22nd May 2018
Potential investors in Djibouti and the Horn of Africa are being warned that corruption, debt and poor governance pose significant investment risk factors.
Last month Ethiopia reached a deal to take a share in the Port of Djibouti following the Djibouti government’s seizure of Doraleh Container Terminal (DCT) from DP World in February, however, a new report by new report by political and security risk consultancy Allan & Associates suggests that the cons outweigh the pros.
“Djibouti offers an attractive environment for investors in the Horn of Africa, but be careful how you tread,” said Allan and Associates senior analyst and Sub-Saharan Africa specialist Olivier Milland, author of ‘Investment Risks in Djibouti and the Horn of Africa’.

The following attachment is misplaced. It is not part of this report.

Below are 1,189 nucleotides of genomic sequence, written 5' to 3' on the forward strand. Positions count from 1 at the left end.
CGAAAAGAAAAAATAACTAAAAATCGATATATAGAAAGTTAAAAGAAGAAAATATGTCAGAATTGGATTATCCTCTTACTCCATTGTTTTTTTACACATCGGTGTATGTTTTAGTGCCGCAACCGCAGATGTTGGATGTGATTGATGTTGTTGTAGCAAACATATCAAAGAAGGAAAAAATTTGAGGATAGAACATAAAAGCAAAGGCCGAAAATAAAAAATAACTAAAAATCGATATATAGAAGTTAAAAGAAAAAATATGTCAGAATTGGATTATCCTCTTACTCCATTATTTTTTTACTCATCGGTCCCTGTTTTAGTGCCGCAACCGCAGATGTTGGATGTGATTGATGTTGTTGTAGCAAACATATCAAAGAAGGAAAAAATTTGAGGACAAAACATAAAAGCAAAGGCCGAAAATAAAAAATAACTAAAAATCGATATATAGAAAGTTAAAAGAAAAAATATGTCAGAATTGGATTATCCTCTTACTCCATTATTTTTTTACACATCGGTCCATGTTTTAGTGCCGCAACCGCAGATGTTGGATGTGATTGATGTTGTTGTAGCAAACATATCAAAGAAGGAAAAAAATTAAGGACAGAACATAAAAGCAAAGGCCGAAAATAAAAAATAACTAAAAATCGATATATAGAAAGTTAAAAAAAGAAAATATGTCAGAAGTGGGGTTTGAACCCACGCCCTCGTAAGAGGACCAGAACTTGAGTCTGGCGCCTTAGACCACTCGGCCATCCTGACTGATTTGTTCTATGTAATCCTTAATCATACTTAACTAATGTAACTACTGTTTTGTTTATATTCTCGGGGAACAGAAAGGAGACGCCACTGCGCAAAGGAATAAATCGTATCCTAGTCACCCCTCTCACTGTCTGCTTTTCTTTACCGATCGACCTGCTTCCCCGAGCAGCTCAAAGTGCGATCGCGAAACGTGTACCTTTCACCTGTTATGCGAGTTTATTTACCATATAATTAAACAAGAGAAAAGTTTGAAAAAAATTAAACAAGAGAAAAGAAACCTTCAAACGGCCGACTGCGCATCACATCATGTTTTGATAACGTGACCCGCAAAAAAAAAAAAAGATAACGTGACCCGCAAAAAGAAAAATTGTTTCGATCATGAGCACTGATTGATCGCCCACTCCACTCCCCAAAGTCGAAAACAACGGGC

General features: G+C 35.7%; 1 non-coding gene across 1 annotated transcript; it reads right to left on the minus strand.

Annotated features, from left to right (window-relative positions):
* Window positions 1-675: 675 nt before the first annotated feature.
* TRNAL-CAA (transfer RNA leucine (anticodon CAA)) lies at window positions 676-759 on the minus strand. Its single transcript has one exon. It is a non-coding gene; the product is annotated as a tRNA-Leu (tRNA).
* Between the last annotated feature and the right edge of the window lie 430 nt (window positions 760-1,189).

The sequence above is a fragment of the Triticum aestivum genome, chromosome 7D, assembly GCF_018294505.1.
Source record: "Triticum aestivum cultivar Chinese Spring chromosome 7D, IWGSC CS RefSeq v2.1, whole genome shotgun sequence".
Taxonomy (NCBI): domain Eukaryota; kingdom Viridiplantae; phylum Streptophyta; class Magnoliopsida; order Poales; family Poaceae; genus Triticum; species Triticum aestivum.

According to Allen and Associates, the risk factors for Djibouti, which is seeking to become a Horn of Africa trans-shipment hub, include growing corruption concerns as the country has slipped in international indices for transparency and governance; poor macro-economic indicators, with public debt reaching 87% of GDP in 2018; and over-dependence on neighbour Ethiopia – 95% of Ethiopian exports pass through the port of Djibouti – and China, its top source of foreign investment.
The report also pointed to regional competition for contracts which may see national elites attempt to access rents from foreign investors; vulnerability to a global protectionist trend, driven by US President Donald Trump, due to a reliance on port traffic; Rifts between Gulf countries threaten stability of investments; and concerns over renegotiation of contracts under a new law and localisation.
In March, the US declared it would support Djibouti in strengthening governance and security in acknowledgement of its role in safeguarding sea trade and humanitarian aid.
The report looks at discusses Kenya’s Mombasa, Lamu and Malindi ports as being alternative investment options, alongside Somaliland’s Port of Berbera, Puntland’s Port of Bosaso and Port Sudan. Ethiopia has invested in both Port Sudan and Lamu, but the report stresses that all African port investments carry their own risk.